Tuesday, June 21, 2005

Killen convicted -- justice delayed but not denied

It's taken 41 years and one day too long, but better late than never. Former KKK leader Edgar Ray Killen has been convicted of manslaughter in the infamous "Mississippi Burning" assassinations in 1964 of James Chaney, Andrew Goodman and Michael Schwerner.

This case ranks right up there with the 1963 murder of Medgar Evers. State interference prevented justice in the first two trials (i.e. hung juries), and the only reason Byron de la Beckwith, once a KKK leader, was finally convicted in 1994 was because a fellow Klansman, the Rev. Delmar Dennis, testified he heard Beckwith boast of murdering Evers.

In fact, Beckwith's claim was made as early as 1965. But the government never acted on that. Strange because even though Dennis had second thoughts about the Klan after the "Burning" killings and even after Dennis told the FBI about Beckwith, they were saving him instead for the federal trial in 1967 of Killen and his co-conspirators because Goodman and Schwerner were white -- and because Dennis had inside knowledge of the infamous ambush.

(Killen got off on a hung jury, while the other defendants were convicted of various civil rights violations).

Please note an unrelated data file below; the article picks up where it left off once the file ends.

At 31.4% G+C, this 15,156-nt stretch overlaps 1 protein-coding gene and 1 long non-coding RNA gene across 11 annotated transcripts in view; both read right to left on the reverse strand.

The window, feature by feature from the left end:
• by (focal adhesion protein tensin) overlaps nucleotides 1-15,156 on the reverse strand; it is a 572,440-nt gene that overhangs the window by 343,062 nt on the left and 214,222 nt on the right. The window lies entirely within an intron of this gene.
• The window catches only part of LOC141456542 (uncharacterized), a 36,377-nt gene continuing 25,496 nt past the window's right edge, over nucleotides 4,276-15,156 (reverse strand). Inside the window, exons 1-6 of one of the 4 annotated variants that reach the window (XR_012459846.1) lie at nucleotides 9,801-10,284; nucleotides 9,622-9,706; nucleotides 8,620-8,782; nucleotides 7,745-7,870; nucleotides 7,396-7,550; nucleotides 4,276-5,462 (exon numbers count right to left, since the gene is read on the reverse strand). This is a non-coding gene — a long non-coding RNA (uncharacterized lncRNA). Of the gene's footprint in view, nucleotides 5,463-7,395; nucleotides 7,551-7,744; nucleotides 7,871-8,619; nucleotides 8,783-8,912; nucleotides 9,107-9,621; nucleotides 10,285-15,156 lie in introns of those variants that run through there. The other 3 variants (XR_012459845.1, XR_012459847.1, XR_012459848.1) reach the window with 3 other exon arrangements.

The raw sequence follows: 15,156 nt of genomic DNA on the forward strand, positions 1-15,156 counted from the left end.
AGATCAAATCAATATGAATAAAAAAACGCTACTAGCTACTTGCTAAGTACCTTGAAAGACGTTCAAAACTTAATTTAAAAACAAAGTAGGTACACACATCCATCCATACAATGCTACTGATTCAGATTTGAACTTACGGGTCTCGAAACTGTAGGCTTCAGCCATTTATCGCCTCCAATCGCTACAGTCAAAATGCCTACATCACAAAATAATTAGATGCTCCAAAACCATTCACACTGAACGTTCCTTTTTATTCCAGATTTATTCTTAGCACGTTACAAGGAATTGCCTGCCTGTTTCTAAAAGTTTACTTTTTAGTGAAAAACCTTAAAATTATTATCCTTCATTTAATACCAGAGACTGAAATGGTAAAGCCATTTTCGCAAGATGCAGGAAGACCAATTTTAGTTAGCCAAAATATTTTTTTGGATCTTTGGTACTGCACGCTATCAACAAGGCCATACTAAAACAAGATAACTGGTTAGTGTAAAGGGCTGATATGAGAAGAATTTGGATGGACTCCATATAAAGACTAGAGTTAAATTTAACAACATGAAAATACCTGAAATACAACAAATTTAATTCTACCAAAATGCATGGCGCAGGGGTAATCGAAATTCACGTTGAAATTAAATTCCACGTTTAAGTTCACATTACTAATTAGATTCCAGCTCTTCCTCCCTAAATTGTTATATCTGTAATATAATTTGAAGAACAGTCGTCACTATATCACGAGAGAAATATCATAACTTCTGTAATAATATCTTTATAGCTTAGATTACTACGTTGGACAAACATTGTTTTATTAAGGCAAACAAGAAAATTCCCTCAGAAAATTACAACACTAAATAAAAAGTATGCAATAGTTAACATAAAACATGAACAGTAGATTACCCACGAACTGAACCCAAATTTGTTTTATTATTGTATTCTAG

Dennis repeated his assertions about Beckwith in the 1970s in an obsure book called Klandestine (yeah, I know, it's an awful pun) but no mainstream book publisher in those days would touch it; because while Dennis' conversion was genuine, he remained a member of a right wing think-tank called the John Birch Society. Even though John Birchers were and still are 100 % oppossed to the KKK, people still get some ideas when one says he or she is a member of the conservative organization.

Draw your own conclusions, but the fact it took another 15 years the book to be rediscovered when a defamation lawsuit was filed against the film Mississippi Burning tells you something about our world. To uncover the past, we have to reawaken ghosts. That's something we may not always want to do.

Rev. Dennis died in 1996, two years after Beckwith's conviction. He remains today one of the stranger characters in the American story. There is no doubt in my mind, however, that his assistance in nailing Beckwith set the stage for today's verdict. Had Beckwith been acquitted (or even worse handed another hung jury) there is no way Mississippi would have had the guts to go after Killen.

Justice may be delayed, but it is never denied.

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